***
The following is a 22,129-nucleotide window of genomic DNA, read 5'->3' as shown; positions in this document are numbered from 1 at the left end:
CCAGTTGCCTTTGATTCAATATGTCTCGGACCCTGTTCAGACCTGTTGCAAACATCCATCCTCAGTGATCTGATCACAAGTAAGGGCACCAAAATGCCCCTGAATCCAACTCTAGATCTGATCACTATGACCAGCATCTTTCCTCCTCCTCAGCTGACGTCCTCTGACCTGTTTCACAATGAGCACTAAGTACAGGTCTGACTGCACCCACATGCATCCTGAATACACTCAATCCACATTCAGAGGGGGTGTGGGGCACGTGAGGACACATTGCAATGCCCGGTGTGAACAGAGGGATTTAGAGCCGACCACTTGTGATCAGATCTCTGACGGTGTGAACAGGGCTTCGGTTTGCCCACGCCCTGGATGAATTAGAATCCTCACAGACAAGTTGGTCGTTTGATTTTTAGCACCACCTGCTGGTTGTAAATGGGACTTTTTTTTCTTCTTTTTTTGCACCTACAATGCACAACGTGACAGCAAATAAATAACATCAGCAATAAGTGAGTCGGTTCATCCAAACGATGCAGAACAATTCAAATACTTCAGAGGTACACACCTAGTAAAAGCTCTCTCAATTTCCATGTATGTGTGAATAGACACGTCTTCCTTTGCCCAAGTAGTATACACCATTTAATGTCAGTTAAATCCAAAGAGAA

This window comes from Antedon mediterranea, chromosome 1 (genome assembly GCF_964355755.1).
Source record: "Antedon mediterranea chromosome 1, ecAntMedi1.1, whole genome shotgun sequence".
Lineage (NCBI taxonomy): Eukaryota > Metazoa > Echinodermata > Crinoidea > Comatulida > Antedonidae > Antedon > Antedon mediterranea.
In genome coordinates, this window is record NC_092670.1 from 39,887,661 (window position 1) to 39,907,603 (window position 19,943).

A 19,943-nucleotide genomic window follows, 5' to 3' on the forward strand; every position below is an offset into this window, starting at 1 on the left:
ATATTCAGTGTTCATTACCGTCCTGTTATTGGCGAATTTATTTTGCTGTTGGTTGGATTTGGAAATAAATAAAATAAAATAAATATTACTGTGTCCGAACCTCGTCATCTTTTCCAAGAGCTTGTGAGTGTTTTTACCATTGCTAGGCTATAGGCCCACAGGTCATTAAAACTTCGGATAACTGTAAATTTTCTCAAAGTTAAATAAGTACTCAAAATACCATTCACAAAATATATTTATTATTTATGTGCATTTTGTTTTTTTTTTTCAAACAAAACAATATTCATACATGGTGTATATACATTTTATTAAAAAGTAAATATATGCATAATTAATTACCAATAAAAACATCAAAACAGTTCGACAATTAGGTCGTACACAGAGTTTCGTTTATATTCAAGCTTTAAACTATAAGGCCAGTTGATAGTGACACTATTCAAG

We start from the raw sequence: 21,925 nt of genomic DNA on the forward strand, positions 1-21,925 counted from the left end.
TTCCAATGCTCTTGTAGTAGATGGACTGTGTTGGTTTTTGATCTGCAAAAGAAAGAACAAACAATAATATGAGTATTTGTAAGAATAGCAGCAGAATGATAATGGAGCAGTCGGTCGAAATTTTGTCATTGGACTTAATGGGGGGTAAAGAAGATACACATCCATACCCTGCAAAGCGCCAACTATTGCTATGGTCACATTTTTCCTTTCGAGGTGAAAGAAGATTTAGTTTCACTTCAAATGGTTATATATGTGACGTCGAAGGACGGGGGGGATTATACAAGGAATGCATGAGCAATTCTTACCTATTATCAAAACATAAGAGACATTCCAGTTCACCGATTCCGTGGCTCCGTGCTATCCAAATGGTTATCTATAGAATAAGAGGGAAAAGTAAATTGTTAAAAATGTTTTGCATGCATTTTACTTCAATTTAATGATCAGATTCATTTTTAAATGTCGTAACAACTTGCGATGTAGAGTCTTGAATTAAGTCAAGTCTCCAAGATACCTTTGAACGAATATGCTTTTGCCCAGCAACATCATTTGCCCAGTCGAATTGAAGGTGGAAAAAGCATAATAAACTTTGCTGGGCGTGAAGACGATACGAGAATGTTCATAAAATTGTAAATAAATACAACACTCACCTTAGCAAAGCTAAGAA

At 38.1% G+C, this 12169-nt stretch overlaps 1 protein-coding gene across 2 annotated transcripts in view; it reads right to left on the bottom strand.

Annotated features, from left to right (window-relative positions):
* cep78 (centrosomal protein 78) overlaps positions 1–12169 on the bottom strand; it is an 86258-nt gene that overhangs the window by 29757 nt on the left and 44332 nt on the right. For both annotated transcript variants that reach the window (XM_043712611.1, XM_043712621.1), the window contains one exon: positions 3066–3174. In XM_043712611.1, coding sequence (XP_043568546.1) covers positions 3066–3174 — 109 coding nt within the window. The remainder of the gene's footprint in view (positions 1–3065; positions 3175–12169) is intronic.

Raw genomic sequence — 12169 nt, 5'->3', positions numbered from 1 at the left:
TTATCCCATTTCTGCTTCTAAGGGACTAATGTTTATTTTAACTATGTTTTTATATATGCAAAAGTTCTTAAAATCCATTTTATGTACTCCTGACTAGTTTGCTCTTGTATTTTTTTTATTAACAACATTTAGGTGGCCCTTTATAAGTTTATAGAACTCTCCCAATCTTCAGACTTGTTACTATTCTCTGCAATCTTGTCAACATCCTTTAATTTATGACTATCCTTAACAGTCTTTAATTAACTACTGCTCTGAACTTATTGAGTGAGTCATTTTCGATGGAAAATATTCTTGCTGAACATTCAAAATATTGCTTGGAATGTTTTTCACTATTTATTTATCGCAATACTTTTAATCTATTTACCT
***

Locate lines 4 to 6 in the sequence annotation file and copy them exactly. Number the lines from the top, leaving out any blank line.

Source record: "Antedon mediterranea chromosome 1, ecAntMedi1.1, whole genome shotgun sequence".
Lineage (NCBI taxonomy): Eukaryota > Metazoa > Echinodermata > Crinoidea > Comatulida > Antedonidae > Antedon > Antedon mediterranea.
In genome coordinates, this window is record NC_092670.1 from 39,887,661 (window position 1) to 39,907,603 (window position 19,943).